Post-Sine Die Update
In the early morning hours of March 25th, the Georgia General Assembly completed the final day of the 40-day legislative calendar and adjourned “Sine Die.” Upon adjournment, the Governor has 40 days to sign or veto bills (this year he will have until May 3rd). If the Governor does not sign a bill or veto it, it will automatically become law. The Governor has the power of line-item veto over the budget bills.
Fiscal Year 2017 budget: The Governor’s proposed FY 2017 budget contained funds for the Department of Education to “develop a statewide, standards-based curriculum to guide instruction and assessment, and to provide training and instructional resources to teachers for implementing this curriculum.”
Status: Although the House removed some of the funds included in the Governor’s budget, the Senate added a portion of them back in and the conference committee struck a compromise between the two. In the final conference committee report adopted by both chambers, the curriculum funds were included. The FY 2017 budget is now on the Governor’s desk where it awaits action.
SB 364, sponsored by Senate Education Chairman Lindsey Tippins (R-Marietta). This bill seeks to reform the use of standardized tests in the evaluation of both students and teachers. A major focus of the bill is to pivot from summative assessments to formative evaluations in math and reading. Of note, the bill requires science end of course tests to be administered annually in grades five and eight. The House version of the bill incorporates provisions of HB 1061 including the provision that would require that teachers be evaluated on a students’ achievement only if the student attends at least 90 percent of instructional days for the course in question.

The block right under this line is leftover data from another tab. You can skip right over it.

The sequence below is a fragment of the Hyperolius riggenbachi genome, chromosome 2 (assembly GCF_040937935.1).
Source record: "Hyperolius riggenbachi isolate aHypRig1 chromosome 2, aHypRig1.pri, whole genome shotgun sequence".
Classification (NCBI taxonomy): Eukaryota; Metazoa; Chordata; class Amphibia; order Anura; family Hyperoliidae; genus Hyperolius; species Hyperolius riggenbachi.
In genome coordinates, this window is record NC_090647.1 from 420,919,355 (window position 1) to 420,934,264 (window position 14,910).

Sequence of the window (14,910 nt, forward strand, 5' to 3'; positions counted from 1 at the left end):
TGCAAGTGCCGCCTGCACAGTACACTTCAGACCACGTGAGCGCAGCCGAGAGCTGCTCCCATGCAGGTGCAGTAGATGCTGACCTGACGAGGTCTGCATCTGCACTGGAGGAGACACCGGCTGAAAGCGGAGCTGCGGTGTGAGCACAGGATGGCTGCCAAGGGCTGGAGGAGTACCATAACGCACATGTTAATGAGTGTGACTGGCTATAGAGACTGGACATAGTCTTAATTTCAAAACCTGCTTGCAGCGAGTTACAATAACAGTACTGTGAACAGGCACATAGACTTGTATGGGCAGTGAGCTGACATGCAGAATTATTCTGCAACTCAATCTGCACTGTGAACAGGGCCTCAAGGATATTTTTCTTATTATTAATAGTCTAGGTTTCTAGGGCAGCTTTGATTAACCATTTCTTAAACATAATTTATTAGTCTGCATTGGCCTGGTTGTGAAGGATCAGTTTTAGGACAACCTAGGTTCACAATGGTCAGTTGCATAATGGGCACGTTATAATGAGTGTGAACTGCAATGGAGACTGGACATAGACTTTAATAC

Status: The Senate agreed to the House’s changes to this bill and it is now on the Governor’s desk awaiting action.
SB 355, sponsored by Senator William Ligon (R-Brunswick). This bill originally sought to enact numerous reforms to the use of standardized tests and Georgia’s teacher evaluation system. The bill was revised in the Senate to address standardized test opt-out procedures and seek to prevent teachers and administrators from being penalized when a student does not take a mandated test.
Status: This was approved by the House and is now on the Governor’s desk awaiting action.
HB 801, sponsored by House Speaker Pro Tempore Jan Jones (R-Milton). This bill, which has strong support from House leadership, seeks to allow the University System of Georgia to add GPA weights to certain STEM courses which would exclusively impact a student’s HOPE GPA. The purpose of the bill is to prevent students from avoiding STEM courses because of the impact that the rigor could have on their HOPE scholarship eligibility.
Status: The House agreed to the Senate changes to this bill and it is now on the Governor’s desk awaiting action.
HB 739, sponsored by Rep. Kevin Tanner (R-Dawsonville). This bill, which was drafted in consultation with the Department of Education and numerous school districts, seeks to bring greater transparency to the instructional materials adoption process. The bill would make the statewide materials adoption process optional and require local districts to institute an instructional material review process that includes an easily accessible public notice and a parental component.
Status: This bill was approved by both the House and the Senate and is now on the Governor’s desk awaiting action.
HB 1061, sponsored by Rep. Tom Dickson (R-Cohutta). This bill seeks to reduce the impact of assessments on teacher evaluations. It also seeks to require that growth in student achievement as measured for teacher evaluation purposes only be used if the student attends at least 90 percent of instructional days for the course in question. The bill does not seek to change the number of state mandated assessments in any specific subject matter area.
Status: This bill was considered by the House Education Committee but did not receive a vote. It did not achieve final passage this year.